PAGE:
Thursday, September 12, 2013


Carved in Jell-O???

A friend in Tonga used to counsel me to remain flexible, because things could change at a moment’s notice.  “Things aren’t carved in stone here,” he’d say, “they’re written in Jell-O!”  Considering the average temperatures in the South Pacific Islands, I loved the mental image of messages written in Jell-O and then being eaten!  It was so fitting; meetings scheduled a week or more in advance were cancelled, others were scheduled with just an hour’s notice.  Everyone was used to it, no one got upset (except the Pa’alangis, until we accepted the fact that we weren’t going to change THAT habit of Tongans).

Well, Jell-O has found its way to Kazakhstan.  Given that we live in a global village, I guess that shouldn’t be too surprising, but I really thought that given the history of this country, the administrative style of a school would be highly structured and authoritative.

I couldn’t have been more wrong.  The principal here, who speaks very little English, greets me with a smile every day.  She took about 5 pages of notes when I gave a 15-minute collegial training after school this past Wednesday.  (It was mostly about letting kids draw pictures to go with their vocabulary words, to help them remember the word better.)  My co-teachers are marvelous – all proficient teachers in their own right, but willing to listen to new ideas and try new approaches.  And because of their openness, schedules are heavy, obligations are strong, and meetings are frequent – and can turn on a dime. So here, too, everything is written in Jell-O.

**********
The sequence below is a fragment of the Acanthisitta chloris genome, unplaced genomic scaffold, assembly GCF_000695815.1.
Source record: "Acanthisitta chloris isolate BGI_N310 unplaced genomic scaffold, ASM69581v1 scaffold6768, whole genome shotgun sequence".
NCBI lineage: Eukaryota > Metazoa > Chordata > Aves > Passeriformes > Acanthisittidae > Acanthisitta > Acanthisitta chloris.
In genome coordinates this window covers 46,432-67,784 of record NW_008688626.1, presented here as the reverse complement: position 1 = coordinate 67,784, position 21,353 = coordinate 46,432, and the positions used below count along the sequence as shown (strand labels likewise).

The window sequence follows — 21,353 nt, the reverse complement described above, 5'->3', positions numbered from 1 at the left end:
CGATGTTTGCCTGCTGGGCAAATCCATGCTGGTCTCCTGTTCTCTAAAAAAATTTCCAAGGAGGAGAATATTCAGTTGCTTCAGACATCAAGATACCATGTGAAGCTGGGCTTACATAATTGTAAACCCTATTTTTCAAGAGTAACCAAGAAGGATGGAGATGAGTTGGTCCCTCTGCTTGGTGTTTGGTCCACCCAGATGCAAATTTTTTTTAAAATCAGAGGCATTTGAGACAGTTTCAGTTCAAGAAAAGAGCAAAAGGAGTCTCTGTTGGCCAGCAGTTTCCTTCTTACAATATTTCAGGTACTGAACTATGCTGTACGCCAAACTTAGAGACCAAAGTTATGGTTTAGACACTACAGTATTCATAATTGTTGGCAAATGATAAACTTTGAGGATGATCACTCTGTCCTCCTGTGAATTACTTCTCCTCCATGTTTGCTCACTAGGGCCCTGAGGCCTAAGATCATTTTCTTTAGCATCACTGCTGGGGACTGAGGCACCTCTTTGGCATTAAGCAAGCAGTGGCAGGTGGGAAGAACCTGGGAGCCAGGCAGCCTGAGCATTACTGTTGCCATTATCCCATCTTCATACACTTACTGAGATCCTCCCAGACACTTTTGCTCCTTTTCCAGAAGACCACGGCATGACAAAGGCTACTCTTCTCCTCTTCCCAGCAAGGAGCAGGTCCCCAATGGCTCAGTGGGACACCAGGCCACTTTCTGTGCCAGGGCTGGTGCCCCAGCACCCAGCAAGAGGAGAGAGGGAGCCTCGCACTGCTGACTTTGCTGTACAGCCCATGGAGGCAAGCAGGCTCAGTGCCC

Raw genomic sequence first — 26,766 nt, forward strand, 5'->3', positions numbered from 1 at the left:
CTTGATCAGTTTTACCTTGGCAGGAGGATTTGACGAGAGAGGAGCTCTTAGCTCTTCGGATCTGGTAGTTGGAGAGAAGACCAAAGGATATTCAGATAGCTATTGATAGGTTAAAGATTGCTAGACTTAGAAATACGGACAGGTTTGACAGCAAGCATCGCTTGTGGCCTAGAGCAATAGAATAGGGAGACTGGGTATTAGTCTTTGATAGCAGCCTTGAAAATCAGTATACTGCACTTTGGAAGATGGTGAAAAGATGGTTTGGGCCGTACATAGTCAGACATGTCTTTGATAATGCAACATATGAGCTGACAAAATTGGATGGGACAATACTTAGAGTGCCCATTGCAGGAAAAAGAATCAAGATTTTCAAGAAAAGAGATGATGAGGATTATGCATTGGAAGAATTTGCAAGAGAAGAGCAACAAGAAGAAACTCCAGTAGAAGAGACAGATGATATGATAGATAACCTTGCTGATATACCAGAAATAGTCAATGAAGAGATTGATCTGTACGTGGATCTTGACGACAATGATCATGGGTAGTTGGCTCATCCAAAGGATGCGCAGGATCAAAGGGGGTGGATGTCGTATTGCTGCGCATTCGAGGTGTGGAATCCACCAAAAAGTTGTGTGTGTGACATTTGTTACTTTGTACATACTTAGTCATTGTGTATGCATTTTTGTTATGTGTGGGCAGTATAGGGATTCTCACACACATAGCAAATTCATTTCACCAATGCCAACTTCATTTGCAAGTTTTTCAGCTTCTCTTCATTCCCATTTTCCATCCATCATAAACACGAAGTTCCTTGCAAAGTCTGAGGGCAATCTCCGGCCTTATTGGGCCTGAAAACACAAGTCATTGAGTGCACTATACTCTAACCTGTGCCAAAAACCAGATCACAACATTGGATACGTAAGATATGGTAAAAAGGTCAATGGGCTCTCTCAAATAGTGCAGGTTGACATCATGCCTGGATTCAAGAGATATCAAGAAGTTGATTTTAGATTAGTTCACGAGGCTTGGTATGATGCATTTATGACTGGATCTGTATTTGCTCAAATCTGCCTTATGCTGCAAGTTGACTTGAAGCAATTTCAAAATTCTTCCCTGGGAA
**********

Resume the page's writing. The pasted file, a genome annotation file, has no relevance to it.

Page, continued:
For example, this week we should have taught about 24 hours of classes.  I think I taught 12, because students were obligated for baseline assessments (a test that can show what they already know).  But I didn’t know about the students being tested until I was physically in the room.  Oh well, it’s time to be flexible!